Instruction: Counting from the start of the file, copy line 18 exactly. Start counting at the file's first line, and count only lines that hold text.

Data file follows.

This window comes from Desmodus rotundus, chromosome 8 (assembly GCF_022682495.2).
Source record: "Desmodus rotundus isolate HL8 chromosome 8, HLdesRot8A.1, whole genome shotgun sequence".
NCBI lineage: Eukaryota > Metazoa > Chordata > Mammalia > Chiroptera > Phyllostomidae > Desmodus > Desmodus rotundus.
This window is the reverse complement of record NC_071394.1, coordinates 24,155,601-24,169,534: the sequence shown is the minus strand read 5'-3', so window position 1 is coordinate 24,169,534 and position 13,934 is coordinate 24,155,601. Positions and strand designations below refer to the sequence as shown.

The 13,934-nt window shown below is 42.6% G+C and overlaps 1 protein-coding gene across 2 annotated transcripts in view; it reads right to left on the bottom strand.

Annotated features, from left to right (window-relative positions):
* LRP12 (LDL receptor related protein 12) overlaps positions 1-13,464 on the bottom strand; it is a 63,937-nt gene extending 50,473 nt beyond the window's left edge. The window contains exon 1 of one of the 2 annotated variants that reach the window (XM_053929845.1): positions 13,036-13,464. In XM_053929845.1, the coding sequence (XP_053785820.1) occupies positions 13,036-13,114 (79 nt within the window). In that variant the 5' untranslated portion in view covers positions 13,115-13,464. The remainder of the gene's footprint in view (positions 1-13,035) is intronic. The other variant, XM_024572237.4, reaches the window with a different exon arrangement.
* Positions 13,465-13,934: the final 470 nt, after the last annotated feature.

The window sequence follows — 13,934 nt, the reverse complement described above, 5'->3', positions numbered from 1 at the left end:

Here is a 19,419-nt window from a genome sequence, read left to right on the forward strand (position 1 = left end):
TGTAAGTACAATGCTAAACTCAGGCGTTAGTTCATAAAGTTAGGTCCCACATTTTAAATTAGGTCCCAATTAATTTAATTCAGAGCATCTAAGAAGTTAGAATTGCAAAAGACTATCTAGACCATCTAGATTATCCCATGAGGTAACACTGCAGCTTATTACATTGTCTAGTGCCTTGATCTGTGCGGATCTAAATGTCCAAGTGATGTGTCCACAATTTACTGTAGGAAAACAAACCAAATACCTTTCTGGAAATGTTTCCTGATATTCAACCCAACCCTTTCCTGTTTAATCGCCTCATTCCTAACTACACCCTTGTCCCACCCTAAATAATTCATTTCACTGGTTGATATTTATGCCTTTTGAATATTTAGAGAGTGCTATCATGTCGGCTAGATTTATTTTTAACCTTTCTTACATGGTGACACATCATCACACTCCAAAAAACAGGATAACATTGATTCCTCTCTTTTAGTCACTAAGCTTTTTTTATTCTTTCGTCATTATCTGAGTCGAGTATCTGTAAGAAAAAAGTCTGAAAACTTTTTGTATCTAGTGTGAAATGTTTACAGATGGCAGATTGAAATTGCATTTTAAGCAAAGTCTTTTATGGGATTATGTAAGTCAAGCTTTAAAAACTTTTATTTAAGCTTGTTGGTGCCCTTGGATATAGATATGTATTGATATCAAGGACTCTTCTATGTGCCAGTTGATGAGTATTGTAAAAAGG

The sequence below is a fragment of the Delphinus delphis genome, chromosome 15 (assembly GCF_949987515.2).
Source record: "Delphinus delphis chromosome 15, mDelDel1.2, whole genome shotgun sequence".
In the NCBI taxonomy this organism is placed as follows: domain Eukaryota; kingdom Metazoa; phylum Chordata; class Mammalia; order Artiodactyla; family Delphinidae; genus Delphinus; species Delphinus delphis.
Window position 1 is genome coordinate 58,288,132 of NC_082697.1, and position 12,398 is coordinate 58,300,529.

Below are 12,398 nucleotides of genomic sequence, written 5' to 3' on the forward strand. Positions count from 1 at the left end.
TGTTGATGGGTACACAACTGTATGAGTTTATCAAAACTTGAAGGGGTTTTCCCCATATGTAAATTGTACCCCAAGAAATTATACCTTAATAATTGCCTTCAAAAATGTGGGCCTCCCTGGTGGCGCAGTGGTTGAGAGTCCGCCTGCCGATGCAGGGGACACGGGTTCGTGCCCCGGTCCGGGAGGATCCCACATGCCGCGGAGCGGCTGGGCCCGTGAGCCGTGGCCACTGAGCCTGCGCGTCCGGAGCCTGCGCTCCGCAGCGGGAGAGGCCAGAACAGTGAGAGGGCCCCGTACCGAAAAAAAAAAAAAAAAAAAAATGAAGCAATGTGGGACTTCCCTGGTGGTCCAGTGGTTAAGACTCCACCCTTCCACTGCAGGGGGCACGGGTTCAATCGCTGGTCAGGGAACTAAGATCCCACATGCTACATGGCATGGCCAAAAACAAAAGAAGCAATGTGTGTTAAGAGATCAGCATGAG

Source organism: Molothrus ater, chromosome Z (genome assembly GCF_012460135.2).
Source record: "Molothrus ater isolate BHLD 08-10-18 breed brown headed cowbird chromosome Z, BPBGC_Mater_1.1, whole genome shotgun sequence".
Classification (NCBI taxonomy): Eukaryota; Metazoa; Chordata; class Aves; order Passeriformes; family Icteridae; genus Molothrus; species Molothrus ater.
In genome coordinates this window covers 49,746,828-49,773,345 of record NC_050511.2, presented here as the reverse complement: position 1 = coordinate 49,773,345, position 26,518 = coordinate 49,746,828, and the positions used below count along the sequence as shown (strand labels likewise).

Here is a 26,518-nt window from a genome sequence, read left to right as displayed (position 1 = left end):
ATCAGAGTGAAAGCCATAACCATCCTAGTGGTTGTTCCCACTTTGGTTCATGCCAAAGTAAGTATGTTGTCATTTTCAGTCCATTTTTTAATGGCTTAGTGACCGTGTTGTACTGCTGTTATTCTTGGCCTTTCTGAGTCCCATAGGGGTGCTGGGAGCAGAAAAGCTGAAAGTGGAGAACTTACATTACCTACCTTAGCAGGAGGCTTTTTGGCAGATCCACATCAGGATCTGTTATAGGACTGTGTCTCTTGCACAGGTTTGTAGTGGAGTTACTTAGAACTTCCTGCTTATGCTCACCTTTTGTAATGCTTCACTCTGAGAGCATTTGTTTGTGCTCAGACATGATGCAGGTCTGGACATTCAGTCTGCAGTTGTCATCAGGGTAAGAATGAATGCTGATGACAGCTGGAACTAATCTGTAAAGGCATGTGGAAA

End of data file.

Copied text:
Source organism: Molothrus ater, chromosome Z (genome assembly GCF_012460135.2).